Supreme Court allows employers to dodge Obamacare contraceptive provision


In a win for the Trump administration, employers will be able to opt out of the provision due to religious objections.

The U.S. Supreme Court sided with the Trump administration July 8 and ruled that regulations allowing employers to opt out of an Affordable Care Act (ACA) provision to provide birth control without a copay.

In a seven to two ruling, the justices ruled that the Trump administration can allow employers to opt out of the requirement based on religious or moral objections to contraception. The move is expected to lead to and estimated 70,000 to 126,000 women losing contraceptive coverage from their employer, according to a report from The New York Times.

Previously, the provision has weathered two challenges before the high court brought by religious groups refusing to comply with the regulation. With this case, the Trump administration sided with religious employers and claimed that the provision could impose a substantial burden on freedom of religion, the Times says.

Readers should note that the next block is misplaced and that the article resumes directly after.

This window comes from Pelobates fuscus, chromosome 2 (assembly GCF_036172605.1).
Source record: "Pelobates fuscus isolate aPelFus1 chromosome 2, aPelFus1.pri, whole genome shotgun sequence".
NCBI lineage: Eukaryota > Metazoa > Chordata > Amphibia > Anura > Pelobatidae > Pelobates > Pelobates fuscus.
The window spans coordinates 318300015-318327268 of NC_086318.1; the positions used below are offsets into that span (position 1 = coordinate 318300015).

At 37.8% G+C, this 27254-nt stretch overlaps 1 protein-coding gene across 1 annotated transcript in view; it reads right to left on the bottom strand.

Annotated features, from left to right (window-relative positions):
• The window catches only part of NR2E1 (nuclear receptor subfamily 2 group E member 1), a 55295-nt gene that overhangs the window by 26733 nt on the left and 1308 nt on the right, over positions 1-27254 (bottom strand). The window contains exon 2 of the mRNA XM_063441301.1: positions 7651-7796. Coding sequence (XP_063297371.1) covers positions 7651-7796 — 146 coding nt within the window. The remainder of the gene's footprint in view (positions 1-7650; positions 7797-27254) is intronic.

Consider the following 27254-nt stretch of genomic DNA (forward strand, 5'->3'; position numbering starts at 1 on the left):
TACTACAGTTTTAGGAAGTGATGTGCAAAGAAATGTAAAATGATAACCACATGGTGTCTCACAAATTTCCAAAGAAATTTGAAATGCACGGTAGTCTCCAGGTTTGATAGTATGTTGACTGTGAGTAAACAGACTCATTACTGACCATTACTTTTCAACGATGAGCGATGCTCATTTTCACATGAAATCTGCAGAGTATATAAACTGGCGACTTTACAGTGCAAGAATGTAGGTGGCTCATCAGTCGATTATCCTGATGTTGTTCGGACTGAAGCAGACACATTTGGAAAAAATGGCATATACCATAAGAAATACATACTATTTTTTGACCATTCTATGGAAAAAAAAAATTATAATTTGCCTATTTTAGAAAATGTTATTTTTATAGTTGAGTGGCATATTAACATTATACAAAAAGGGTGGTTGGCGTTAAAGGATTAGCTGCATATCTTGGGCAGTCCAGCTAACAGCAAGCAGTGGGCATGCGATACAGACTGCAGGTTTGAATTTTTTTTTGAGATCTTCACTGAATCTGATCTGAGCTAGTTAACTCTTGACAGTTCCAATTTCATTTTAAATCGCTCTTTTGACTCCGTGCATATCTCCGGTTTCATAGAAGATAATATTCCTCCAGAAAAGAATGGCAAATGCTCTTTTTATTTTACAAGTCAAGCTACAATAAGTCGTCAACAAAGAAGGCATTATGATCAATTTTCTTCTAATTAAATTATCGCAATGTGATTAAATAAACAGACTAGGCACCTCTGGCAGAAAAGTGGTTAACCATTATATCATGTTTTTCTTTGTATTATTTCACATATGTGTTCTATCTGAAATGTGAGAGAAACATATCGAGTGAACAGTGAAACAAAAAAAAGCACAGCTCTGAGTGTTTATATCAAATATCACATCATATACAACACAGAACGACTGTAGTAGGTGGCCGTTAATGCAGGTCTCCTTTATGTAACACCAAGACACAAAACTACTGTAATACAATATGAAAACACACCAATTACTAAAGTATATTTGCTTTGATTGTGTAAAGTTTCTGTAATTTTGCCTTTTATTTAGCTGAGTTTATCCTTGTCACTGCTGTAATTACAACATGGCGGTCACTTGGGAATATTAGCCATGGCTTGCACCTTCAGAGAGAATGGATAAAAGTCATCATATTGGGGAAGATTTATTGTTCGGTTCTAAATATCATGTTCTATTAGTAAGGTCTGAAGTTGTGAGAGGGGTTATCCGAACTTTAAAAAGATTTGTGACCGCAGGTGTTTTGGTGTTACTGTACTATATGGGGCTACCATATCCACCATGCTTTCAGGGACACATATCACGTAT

The administration’s new regulation was blocked last year by a three-judge panel at the U.S. Third District Appeals Court in Philadelphia. In that decision, the judges wrote that the move would disproportionately affect poor women’s access to birth control, according to the Times.

The move is just one part of President Donald J. Trump’s full-term attempt to dismantle the healthcare law which he promised to “repeal and replace” during his 2016 election.

Justices are still considering another challenge to the ACA aimed at dismissing the whole law as unconstitutional due to the removal of the so-called individual mandate, or the tax penalty for those who do not buy health insurance.

In that case the administration has sided with opponents of the ACA. A decision is not expected on that case until after the November 2020 General Election.

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